WAMU 88.5 : Morning Edition

Filed Under:

Two Men Sickened By Wild Mushrooms

Play associated audio
 
The fact that a Frederick, Md. man was poisoned by "destroying angel" mushrooms, shown here, has led health officials to warn against eating fungus found in the wild.
Kathie Hodge (http://www.flickr.com/photos/cornellfungi/472539114/)
  The fact that a Frederick, Md. man was poisoned by "destroying angel" mushrooms, shown here, has led health officials to warn against eating fungus found in the wild.

Wild mushrooms are sprouting up everywhere after all the wet weather recently, and doctors at Georgetown University are warning against eating them after two men became ill.

There have been two separate cases of mushroom poisoning in the past two weeks. In Springfield, Va., Frank Constantinopla and his wife picked mushrooms to cook in a stir fry. Within hours of eating the fungi known as "death cap" mushrooms, they felt sick, according to Associated Press. His symptoms were worse, and within days, he was suffering from the early stages of liver failure.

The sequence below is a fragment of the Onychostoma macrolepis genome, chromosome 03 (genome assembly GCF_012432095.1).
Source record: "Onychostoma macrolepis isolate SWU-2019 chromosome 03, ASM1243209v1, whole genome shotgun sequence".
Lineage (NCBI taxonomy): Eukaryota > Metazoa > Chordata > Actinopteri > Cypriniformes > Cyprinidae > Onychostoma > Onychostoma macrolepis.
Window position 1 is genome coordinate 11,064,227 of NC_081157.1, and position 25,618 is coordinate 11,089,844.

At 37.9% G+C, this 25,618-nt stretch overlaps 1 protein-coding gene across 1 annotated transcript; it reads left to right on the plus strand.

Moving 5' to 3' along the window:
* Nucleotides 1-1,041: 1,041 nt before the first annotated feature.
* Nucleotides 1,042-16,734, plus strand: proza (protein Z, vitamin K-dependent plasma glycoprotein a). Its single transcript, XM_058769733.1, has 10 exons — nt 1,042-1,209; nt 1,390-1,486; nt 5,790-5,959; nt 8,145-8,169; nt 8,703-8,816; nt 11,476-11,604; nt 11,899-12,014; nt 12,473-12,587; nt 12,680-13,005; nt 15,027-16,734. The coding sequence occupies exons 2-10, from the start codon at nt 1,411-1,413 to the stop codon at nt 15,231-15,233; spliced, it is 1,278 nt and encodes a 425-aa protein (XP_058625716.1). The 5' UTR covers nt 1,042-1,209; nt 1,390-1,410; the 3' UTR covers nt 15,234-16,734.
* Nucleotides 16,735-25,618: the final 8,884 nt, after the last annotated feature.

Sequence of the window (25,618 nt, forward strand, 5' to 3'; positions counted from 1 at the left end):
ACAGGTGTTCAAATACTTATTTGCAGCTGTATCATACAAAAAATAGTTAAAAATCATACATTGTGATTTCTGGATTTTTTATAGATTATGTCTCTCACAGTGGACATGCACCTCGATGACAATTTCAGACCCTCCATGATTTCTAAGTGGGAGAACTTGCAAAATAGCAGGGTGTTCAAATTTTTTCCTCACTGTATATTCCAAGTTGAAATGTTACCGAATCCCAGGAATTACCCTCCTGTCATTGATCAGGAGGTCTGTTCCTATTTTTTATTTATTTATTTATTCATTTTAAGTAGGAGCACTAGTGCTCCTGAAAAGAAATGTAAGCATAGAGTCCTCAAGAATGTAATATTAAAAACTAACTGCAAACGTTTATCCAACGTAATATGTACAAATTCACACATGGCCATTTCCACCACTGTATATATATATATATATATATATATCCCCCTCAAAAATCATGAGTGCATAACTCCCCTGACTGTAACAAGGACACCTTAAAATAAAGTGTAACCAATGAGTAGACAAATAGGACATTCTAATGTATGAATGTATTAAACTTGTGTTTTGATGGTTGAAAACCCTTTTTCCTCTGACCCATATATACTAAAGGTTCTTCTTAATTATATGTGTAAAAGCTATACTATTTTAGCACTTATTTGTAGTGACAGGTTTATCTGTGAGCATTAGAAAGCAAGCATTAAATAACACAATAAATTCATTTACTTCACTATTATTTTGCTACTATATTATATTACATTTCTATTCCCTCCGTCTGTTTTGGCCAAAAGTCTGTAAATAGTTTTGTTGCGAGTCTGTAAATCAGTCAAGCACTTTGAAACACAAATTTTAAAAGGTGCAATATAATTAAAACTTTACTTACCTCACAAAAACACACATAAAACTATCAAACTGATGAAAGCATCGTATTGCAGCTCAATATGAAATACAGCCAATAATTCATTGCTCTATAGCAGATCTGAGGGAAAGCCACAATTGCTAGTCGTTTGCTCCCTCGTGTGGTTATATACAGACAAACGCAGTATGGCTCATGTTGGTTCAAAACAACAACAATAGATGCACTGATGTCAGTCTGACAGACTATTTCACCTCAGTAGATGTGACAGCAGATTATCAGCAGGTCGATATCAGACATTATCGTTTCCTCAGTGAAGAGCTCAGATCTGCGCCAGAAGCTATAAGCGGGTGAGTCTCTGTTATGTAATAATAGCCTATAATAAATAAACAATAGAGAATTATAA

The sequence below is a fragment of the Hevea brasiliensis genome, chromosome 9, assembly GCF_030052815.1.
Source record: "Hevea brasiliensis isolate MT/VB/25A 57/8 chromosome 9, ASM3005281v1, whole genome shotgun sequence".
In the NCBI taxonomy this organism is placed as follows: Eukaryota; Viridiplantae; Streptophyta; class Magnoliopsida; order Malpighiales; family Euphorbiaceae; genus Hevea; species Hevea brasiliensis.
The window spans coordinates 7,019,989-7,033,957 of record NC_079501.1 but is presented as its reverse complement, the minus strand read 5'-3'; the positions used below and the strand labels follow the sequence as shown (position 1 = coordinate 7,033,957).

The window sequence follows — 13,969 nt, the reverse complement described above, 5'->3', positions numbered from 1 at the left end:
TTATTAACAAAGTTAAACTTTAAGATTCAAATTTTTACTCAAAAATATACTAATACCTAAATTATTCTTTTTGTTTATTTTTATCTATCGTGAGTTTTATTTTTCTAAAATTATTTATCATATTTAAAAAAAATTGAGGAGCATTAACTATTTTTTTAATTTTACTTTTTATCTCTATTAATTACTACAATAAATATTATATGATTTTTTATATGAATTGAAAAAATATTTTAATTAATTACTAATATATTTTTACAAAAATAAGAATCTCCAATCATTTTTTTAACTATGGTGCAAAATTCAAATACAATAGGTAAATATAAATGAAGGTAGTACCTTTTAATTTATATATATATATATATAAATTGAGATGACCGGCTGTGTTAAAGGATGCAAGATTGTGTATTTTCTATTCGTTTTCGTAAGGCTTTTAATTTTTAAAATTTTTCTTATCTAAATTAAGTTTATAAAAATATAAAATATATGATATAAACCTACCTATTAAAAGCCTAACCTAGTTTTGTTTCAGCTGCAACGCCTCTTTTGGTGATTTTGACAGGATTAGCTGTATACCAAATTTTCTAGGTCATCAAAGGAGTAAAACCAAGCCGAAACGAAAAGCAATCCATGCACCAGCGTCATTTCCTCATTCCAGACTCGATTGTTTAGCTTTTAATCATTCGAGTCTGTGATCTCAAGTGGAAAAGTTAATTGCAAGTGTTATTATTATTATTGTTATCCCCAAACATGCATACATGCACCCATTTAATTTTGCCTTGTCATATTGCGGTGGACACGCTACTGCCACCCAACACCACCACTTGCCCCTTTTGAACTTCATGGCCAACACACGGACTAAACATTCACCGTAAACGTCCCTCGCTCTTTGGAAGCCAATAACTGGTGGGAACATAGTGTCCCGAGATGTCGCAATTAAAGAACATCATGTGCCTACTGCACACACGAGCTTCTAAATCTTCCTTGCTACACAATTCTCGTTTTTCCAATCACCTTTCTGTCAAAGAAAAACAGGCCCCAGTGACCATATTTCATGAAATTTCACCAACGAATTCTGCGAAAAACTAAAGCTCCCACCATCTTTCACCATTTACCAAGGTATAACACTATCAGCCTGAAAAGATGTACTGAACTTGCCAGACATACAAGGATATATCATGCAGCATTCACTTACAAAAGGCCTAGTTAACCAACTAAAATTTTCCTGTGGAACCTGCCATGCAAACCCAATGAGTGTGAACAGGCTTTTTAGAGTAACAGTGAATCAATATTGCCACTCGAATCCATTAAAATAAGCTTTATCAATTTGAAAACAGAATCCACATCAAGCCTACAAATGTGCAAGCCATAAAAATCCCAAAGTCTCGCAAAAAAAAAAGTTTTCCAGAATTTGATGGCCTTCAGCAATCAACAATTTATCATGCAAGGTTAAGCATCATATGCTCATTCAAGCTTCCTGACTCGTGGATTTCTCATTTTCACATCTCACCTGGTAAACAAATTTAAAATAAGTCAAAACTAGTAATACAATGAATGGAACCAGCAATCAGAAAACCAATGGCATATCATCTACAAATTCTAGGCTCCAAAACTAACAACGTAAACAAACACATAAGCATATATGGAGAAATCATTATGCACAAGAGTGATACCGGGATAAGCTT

One week later, a retired farmer from Frederick, Md. fell ill with mushroom toxicity. (He had eaten another poisonous mushroom known as the 'destroying angel,' according to a GU statement.) Doctors at Georgetown were able to administer both men a drug that's currently still in clinical trials, and they are now recovering.

Health officials say people should buy their mushrooms from legitimate farms or grocery stores.

NPR

Peruvians Love Their Chicha Street Art. The Government ... Not So Much

Walk down a street in Peru and you'll likely see an example of the glow-in-the-dark posters and murals. Lots of people love them. But the upper crust — and the government — aren't impressed.
NPR

Tea-Infused Sweets: Chocolate + Jasmine Tea Is A Match Made In Heaven

Smoky and floral brews can provide a kick of flavor to desserts, especially when blended with chocolate. Pastry chef Naomi Gallego shows us a few tricks for surprising the palate with tea.
WAMU 88.5

Judges To Decide Whether Virginia District Map Illegally Clusters Black Voters

A panel of federal judges in Alexandria is weighing whether the Virginia House of Delegates illegally grouped black voters into certain legislative districts.
WAMU 88.5

UMBC President Freeman Hrabowski

The president of University of Maryland, Baltimore County, chats about the future of higher education — and what he's doing to steer African-American students into science, technology, engineering and mathematics.

Leave a Comment

Help keep the conversation civil. Please refer to our Terms of Use and Code of Conduct before posting your comments.